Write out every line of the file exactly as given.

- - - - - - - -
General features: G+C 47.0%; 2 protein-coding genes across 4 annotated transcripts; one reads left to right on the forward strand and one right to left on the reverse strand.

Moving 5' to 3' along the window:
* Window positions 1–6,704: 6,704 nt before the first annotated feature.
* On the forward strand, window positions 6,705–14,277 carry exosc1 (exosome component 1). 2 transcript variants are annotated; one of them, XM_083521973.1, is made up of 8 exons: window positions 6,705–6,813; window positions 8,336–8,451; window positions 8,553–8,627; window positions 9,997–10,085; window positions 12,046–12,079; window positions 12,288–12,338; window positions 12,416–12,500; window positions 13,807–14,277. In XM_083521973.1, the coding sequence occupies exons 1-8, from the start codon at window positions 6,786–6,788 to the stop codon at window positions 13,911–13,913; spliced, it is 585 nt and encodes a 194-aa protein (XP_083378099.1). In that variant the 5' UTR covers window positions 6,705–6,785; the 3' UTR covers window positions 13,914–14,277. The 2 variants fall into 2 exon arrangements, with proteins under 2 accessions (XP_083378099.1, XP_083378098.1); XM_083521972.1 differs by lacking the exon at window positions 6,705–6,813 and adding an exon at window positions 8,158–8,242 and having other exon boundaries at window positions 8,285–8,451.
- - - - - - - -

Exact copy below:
General features: G+C 47.0%; 2 protein-coding genes across 4 annotated transcripts; one reads left to right on the forward strand and one right to left on the reverse strand.

Moving 5' to 3' along the window:
* Window positions 1–6,704: 6,704 nt before the first annotated feature.
* On the forward strand, window positions 6,705–14,277 carry exosc1 (exosome component 1). 2 transcript variants are annotated; one of them, XM_083521973.1, is made up of 8 exons: window positions 6,705–6,813; window positions 8,336–8,451; window positions 8,553–8,627; window positions 9,997–10,085; window positions 12,046–12,079; window positions 12,288–12,338; window positions 12,416–12,500; window positions 13,807–14,277. In XM_083521973.1, the coding sequence occupies exons 1-8, from the start codon at window positions 6,786–6,788 to the stop codon at window positions 13,911–13,913; spliced, it is 585 nt and encodes a 194-aa protein (XP_083378099.1). In that variant the 5' UTR covers window positions 6,705–6,785; the 3' UTR covers window positions 13,914–14,277. The 2 variants fall into 2 exon arrangements, with proteins under 2 accessions (XP_083378099.1, XP_083378098.1); XM_083521972.1 differs by lacking the exon at window positions 6,705–6,813 and adding an exon at window positions 8,158–8,242 and having other exon boundaries at window positions 8,285–8,451.